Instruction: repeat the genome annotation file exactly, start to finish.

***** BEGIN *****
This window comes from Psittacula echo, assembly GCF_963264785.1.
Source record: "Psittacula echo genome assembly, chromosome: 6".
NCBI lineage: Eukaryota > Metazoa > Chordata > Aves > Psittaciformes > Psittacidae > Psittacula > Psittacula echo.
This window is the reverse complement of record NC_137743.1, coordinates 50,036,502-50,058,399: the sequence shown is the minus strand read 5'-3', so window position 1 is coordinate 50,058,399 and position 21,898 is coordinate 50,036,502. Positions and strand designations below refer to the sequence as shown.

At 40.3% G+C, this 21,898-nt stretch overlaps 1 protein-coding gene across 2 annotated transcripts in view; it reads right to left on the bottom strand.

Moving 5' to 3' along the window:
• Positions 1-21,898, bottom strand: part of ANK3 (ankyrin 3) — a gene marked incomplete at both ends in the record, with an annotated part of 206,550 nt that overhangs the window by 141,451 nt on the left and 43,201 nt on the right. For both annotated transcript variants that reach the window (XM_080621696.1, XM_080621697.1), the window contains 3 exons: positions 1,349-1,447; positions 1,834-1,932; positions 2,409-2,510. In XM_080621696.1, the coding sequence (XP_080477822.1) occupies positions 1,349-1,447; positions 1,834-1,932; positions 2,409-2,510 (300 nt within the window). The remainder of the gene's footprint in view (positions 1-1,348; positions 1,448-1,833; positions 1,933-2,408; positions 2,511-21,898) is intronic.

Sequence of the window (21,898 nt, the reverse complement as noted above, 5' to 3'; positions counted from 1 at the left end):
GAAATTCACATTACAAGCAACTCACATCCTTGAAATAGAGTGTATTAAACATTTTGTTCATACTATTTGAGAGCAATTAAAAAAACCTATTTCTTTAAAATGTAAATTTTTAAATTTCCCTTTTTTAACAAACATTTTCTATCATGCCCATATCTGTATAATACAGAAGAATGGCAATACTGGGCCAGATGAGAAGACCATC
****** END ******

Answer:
This window comes from Psittacula echo, assembly GCF_963264785.1.
Source record: "Psittacula echo genome assembly, chromosome: 6".
NCBI lineage: Eukaryota > Metazoa > Chordata > Aves > Psittaciformes > Psittacidae > Psittacula > Psittacula echo.
This window is the reverse complement of record NC_137743.1, coordinates 50,036,502-50,058,399: the sequence shown is the minus strand read 5'-3', so window position 1 is coordinate 50,058,399 and position 21,898 is coordinate 50,036,502. Positions and strand designations below refer to the sequence as shown.

At 40.3% G+C, this 21,898-nt stretch overlaps 1 protein-coding gene across 2 annotated transcripts in view; it reads right to left on the bottom strand.

Moving 5' to 3' along the window:
• Positions 1-21,898, bottom strand: part of ANK3 (ankyrin 3) — a gene marked incomplete at both ends in the record, with an annotated part of 206,550 nt that overhangs the window by 141,451 nt on the left and 43,201 nt on the right. For both annotated transcript variants that reach the window (XM_080621696.1, XM_080621697.1), the window contains 3 exons: positions 1,349-1,447; positions 1,834-1,932; positions 2,409-2,510. In XM_080621696.1, the coding sequence (XP_080477822.1) occupies positions 1,349-1,447; positions 1,834-1,932; positions 2,409-2,510 (300 nt within the window). The remainder of the gene's footprint in view (positions 1-1,348; positions 1,448-1,833; positions 1,933-2,408; positions 2,511-21,898) is intronic.

Sequence of the window (21,898 nt, the reverse complement as noted above, 5' to 3'; positions counted from 1 at the left end):
GAAATTCACATTACAAGCAACTCACATCCTTGAAATAGAGTGTATTAAACATTTTGTTCATACTATTTGAGAGCAATTAAAAAAACCTATTTCTTTAAAATGTAAATTTTTAAATTTCCCTTTTTTAACAAACATTTTCTATCATGCCCATATCTGTATAATACAGAAGAATGGCAATACTGGGCCAGATGAGAAGACCATC